Saturday, February 20, 2010
Ted Kennedy's (and William Rehnquist's) disservice
Given my comments in my last posting on the narcissism of elderly and ill senators who will simply not retire gracefully, I must regretfully add to the list the late Sen. Edward Kennedy, who I believe to be the greatest single senator of the past century (at least). In many ways, he provided all of us with a model of how to face death with true grace, as did, arguably, Chief Justice William H. Rehnquist, but in both cases, alas, one must also recognize that they should have resigned once it became clear that their illnesses were indeed terminal and that they would be subject to treatment regimens that could not fail to affect their abilities to do the jobs to which they had been elected or appointed.
I think Kennedy quite arguably provided a measure of inspiration and a rallying point for his party on his signature issue right up to the very end that fairly made up for the deficiencies in service we saw at the very end. I wouldn't have traded him out at any time for the kind of bland, uninspired person that is the only type of person that accedes to political office of that stature in any case, especially given that with the political conditions in the MA Dem party what they were, in any case that person would have been Martha Coakley. Ted Kennedy wasn't the reason HCR derailed. He was its flagbearer to the end. No regrets.
While the problem was identified as applying to both Senators and Supreme Court Justices, the solution proposed addresses only senators. But while we are off, amending the Constitution, why not solve both in one fell sweep? We should require the president to appoint successors to retiring Supreme Court justices from the same party as the president who appointed the retiring justice.
Surely, there has not been a heart untouched by Justice Stevens's desparate struggle, far past his years and abilities, to hang on just so that his successor could be appointed, as he was, by a Republican?
I'm really unsure how much Rehnquist's illness harmed the Court. Various justices are given as examples of the problem, but I'm unsure if, e.g., Rehnquist (or Douglas, for what amounted to 1/2 year after it was clear he would not recover) lingering on what seemed to be less than a year too long is something I really need to be overly concerned about yet.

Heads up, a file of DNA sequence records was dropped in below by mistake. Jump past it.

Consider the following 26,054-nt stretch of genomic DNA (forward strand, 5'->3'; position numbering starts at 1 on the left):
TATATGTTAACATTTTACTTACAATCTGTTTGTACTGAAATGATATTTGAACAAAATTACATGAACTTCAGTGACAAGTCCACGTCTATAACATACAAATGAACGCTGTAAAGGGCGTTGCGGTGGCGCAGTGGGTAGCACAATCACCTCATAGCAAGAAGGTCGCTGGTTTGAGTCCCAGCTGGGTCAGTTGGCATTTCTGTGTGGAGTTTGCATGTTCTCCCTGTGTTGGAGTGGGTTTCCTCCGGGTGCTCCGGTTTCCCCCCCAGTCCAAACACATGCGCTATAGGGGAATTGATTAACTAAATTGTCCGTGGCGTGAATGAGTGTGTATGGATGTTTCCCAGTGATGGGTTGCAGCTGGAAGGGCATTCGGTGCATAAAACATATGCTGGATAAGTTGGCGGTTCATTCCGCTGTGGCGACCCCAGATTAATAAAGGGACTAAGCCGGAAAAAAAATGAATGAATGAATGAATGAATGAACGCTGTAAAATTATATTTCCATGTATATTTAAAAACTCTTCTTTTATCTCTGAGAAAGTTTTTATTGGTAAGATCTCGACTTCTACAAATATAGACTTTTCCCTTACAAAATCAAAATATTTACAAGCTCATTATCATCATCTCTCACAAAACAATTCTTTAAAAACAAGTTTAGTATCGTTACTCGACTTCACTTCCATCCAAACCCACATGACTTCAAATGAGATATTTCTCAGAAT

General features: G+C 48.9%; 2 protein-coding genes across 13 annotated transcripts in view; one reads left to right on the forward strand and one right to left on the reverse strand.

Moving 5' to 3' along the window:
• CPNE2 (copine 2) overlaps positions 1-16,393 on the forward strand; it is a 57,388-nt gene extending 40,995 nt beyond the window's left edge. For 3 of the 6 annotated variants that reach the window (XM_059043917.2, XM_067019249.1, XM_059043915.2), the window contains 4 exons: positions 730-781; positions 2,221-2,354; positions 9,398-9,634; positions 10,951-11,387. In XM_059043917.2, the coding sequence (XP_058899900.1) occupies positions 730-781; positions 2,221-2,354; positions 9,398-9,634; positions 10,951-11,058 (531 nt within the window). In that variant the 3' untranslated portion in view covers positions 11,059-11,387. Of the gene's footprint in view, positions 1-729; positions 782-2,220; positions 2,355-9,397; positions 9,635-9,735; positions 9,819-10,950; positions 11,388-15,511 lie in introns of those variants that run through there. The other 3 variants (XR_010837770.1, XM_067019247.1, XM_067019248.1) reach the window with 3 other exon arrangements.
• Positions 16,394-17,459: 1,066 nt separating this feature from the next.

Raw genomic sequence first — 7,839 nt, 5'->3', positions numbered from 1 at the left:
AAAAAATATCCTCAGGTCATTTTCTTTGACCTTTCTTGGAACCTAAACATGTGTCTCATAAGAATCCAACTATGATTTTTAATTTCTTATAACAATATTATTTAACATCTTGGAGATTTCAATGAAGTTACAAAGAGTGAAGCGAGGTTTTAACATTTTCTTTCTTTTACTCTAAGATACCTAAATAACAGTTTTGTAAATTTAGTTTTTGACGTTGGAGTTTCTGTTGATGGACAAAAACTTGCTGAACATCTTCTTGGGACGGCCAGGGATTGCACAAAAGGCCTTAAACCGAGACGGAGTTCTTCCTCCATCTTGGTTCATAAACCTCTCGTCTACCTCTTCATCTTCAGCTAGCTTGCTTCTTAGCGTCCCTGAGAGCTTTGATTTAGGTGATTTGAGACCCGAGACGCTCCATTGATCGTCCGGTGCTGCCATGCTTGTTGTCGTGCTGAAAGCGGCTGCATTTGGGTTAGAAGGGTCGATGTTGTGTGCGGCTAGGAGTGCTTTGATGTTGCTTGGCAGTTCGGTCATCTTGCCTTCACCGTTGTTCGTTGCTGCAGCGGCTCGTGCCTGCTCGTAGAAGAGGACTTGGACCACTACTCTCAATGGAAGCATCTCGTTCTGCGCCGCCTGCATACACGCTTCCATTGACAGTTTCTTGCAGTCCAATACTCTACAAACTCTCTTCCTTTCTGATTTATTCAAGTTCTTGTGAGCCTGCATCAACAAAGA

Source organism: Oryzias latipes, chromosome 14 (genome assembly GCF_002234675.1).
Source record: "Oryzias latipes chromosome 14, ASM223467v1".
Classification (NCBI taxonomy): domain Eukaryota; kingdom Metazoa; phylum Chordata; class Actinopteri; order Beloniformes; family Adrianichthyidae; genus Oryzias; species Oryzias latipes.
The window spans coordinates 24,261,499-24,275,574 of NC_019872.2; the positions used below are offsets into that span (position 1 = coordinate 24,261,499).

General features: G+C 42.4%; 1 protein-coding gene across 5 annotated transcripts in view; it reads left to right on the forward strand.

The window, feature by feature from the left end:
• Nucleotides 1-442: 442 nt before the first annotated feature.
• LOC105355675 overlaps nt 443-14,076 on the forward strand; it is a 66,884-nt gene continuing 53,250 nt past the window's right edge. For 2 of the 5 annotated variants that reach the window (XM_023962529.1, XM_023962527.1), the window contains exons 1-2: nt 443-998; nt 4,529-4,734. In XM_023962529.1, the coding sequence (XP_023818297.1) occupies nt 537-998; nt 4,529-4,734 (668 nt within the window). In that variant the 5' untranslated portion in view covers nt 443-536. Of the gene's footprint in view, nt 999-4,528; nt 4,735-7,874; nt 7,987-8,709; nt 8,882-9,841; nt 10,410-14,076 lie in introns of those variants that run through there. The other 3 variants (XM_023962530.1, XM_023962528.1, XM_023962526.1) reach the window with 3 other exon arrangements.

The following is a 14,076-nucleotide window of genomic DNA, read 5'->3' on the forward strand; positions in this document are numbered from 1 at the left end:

It makes no sense to adopt the appointment rule suggested by Mr. Edman, unless, of course, we start all over, as another one of the Carrington-Cramton proposals that I signed suggests, by getting rid of life-tenure and limiting Supreme Court terms to 18 years. This would give each President two appointments/term, and I would have no serious objection to adopting Mr. Edman's suggestion as a corollary to the overall change in the appointment/term-length process of the Supreme Court.
Joe may be right. I'm really not sure. But the point is that even if Rehnquist did not demonstrably harm the Court, there is no plausible argument that his remaining on the scene when he was almost certainly impaired--I know of no one who is unaffected, at least in the short term, by chemotherapy, which I believe he was getting--was a help. If he had been a significantly younger person, then I'm certainly inclined to say that he should have been entitled to take a leave from the Court until he recovered (and, under the Carrington-Cramton proposal, he could have been replaced for the limited time by a justice who, having served the full 18 years, was, in effect, placed on the bench, to be sent back into the game precisely in such situations as Rehnquist's.
As for Michael's point, would Teddy have provided any less inspiration--say, for those of us who teared up when he appeared in Denver--as a retired senator who had, in his last days, affirmatively passed on the torch to someone committed to carry on his legacy? (Maybe that would have been Martha Coakley, but, obviously, we'll never know.)
I think the critical problem at the Supreme court, the federal judiciary in general, is not so much life tenure, as the lack of state level input into the composition of a judiciary which is deciding the balance of power between state and federal levels of government. It's been said that no man should be the judge in his own case; Is it so much better that he nominate or confirm the judge in his own case?
I'd propose that Supreme court justices be selected by lot from among state supreme court justices. That should provide a candidate pool sufficiently qualified, and not so relentlessly dedicated to the expansion of federal power at the expense of the states.
Not the sort of reform that's likely to emerge from Congress, but that's the point of the constitutional convention option, isn't it? To allow the states to bypass Congress if an amendment is needed Congress would never be willing to originate?
"I know of no one who is unaffected, at least in the short term, by chemotherapy,"
I'll certainly confirm that; It leaves me useless for several days, and low on energy for a couple weeks, and I think it's starting to rob me of my edge. And just when I'm starting to feel normal, they poison me again. Thank goodness I can schedule some routine paperwork for right after I get it, and leave the more challenging work for the latter part of my cycle.
My oncologist described this large B cell lymphoma as "wimpy", with a 95-99% cure rate through chemo alone. You don't want to get cancer, but if you do get it, this is one of the ones to get.
I'm already getting better. One more cycle, and it's back to the PET scanner, to see if I'm good to go.
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